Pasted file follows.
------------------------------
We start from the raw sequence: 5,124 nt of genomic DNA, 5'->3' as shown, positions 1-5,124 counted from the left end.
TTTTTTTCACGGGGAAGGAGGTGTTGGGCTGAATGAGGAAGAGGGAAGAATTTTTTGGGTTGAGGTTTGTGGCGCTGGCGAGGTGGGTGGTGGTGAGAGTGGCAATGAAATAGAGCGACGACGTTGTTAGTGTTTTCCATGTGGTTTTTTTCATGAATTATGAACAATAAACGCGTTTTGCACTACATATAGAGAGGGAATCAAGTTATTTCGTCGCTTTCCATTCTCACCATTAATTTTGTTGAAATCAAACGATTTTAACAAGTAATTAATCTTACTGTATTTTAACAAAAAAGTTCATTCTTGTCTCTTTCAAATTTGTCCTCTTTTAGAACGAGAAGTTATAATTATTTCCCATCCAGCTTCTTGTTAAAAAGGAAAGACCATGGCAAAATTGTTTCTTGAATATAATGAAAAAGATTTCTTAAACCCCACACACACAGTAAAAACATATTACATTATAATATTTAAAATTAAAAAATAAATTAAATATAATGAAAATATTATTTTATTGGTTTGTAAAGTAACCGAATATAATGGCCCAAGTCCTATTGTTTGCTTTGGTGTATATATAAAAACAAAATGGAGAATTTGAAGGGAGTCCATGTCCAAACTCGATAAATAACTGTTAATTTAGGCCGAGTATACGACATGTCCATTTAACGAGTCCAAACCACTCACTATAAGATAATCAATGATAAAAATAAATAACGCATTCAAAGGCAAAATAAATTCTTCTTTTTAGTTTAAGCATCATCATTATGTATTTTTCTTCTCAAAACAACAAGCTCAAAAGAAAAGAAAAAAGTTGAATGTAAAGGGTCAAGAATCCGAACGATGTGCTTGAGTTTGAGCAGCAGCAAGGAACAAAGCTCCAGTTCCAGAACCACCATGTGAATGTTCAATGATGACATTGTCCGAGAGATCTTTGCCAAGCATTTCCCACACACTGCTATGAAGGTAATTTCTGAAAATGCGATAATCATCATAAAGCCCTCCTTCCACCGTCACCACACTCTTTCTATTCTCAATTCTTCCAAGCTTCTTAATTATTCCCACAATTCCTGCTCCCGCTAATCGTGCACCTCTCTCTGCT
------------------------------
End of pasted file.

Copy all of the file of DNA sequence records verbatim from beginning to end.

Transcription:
We start from the raw sequence: 5,124 nt of genomic DNA, 5'->3' as shown, positions 1-5,124 counted from the left end.
TTTTTTTCACGGGGAAGGAGGTGTTGGGCTGAATGAGGAAGAGGGAAGAATTTTTTGGGTTGAGGTTTGTGGCGCTGGCGAGGTGGGTGGTGGTGAGAGTGGCAATGAAATAGAGCGACGACGTTGTTAGTGTTTTCCATGTGGTTTTTTTCATGAATTATGAACAATAAACGCGTTTTGCACTACATATAGAGAGGGAATCAAGTTATTTCGTCGCTTTCCATTCTCACCATTAATTTTGTTGAAATCAAACGATTTTAACAAGTAATTAATCTTACTGTATTTTAACAAAAAAGTTCATTCTTGTCTCTTTCAAATTTGTCCTCTTTTAGAACGAGAAGTTATAATTATTTCCCATCCAGCTTCTTGTTAAAAAGGAAAGACCATGGCAAAATTGTTTCTTGAATATAATGAAAAAGATTTCTTAAACCCCACACACACAGTAAAAACATATTACATTATAATATTTAAAATTAAAAAATAAATTAAATATAATGAAAATATTATTTTATTGGTTTGTAAAGTAACCGAATATAATGGCCCAAGTCCTATTGTTTGCTTTGGTGTATATATAAAAACAAAATGGAGAATTTGAAGGGAGTCCATGTCCAAACTCGATAAATAACTGTTAATTTAGGCCGAGTATACGACATGTCCATTTAACGAGTCCAAACCACTCACTATAAGATAATCAATGATAAAAATAAATAACGCATTCAAAGGCAAAATAAATTCTTCTTTTTAGTTTAAGCATCATCATTATGTATTTTTCTTCTCAAAACAACAAGCTCAAAAGAAAAGAAAAAAGTTGAATGTAAAGGGTCAAGAATCCGAACGATGTGCTTGAGTTTGAGCAGCAGCAAGGAACAAAGCTCCAGTTCCAGAACCACCATGTGAATGTTCAATGATGACATTGTCCGAGAGATCTTTGCCAAGCATTTCCCACACACTGCTATGAAGGTAATTTCTGAAAATGCGATAATCATCATAAAGCCCTCCTTCCACCGTCACCACACTCTTTCTATTCTCAATTCTTCCAAGCTTCTTAATTATTCCCACAATTCCTGCTCCCGCTAATCGTGCACCTCTCTCTGCT